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In the PA director's report on delays and cost explosions at Ground Zero, he suggested that David Paterson appoint a "traffic cop" to manage all the different projects. We suspect he has someone particular in mind.
Larry Silverstein's feeling upbeat about the future, but we wonder about his grip on reality as it currently stands. Addressing a roomful of construction pros yesterday, the developer promised that the four towers he wants to build at the World Trade Center site will open by 2012 (with retail comprising “big boxes, little boxes, restaurants, and bars”) and told us later that the site would deliver “an urban experience” as walkable as Bleecker Street — “with bollards, of course.” Lovely. But Silverstein also claimed that construction inflation is starting to level off just as his architects are due to start confronting the problem of how to connect four distinct skyscrapers underground. “I was at the General Contractors Association table, and eyebrows went up when he said that,” says Rick Bell, head of the local American Institute of Architects chapter, who has visited the design studio where Silverstein's starchitects are laboring to cost out the towers' underground guts. “I didn't get any consensus on that from contractors or from architects.”
On the afternoon of September 10, 2001, Sneha Anne Philip, a physician who lived with her husband in Battery Park City, went shopping for shoes, linens, and lingerie at Century 21, directly across the street from the World Trade Center. She was never seen again.
Her family has spent much of the last five-plus years trying to prove that Dr. Philip died the following day in the World Trade Center attack — most likely a hero, running into the crumbling building to administer aid — and not one night earlier under the potentially tawdry circumstances, involving drugs, alcohol, and an unhappy marriage, that a New York State Court judge suggested three years ago. (New Yorkreported on the mystery surrounding her disappearance in June of 2006.)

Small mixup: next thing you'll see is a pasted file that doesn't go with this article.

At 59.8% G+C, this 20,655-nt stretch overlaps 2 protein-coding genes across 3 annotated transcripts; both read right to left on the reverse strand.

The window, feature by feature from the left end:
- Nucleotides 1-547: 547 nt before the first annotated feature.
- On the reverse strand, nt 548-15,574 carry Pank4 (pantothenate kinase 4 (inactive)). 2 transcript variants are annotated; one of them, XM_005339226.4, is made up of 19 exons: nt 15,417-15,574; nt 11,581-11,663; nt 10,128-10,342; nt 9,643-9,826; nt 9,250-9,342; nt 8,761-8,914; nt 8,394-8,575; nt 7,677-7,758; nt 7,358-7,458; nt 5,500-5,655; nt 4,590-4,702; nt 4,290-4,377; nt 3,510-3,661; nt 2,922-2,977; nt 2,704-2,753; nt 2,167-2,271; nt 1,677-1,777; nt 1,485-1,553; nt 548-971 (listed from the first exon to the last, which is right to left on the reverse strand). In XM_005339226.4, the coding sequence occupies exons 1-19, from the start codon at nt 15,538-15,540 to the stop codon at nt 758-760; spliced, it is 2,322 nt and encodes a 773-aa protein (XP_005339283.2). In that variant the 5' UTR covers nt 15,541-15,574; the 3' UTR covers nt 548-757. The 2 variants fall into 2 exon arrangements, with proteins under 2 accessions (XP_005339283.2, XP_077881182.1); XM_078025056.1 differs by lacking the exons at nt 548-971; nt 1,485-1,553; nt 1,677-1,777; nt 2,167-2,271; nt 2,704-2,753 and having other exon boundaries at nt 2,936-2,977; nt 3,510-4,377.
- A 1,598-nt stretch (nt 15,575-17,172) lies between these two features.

This afternoon, her family won. A Manhattan appellate court ruled that Sneha Philip officially and legally died on September 11, 2001, at the World Trade Center. She is the 2,751st official victim of the World Trade Center attack.
We're no closer to knowing when the toxin-clouded former Deutsche Bank building will come down from its corner at the World Trade Center site, but we have fresh reason to look forward to the JPMorgan Chase tower that's supposed to replace it. Someone close to the process tells us that the ponderous bulge on the lower floors of the design (labeled a "beer belly" by some critics) has vanished from the plans. Early renderings indicated that the projection would hold the bank's trading floor, but it was received negatively by preservationists. The building still must negotiate a tangle of parking, security, and public spaces while offering wide, high trading floors, says our source. "Amenity floors and cafeterias and conference centers add up to different sizes," the insider explained. So some creative structuring beyond the standard straight tower model may still be required. But we have it on good authority that the architecture will be more sloping than slouching. That is, of course, if the state clears the site up before JPMorgan gets tired of waiting and starts considering other locations —Alec Appelbaum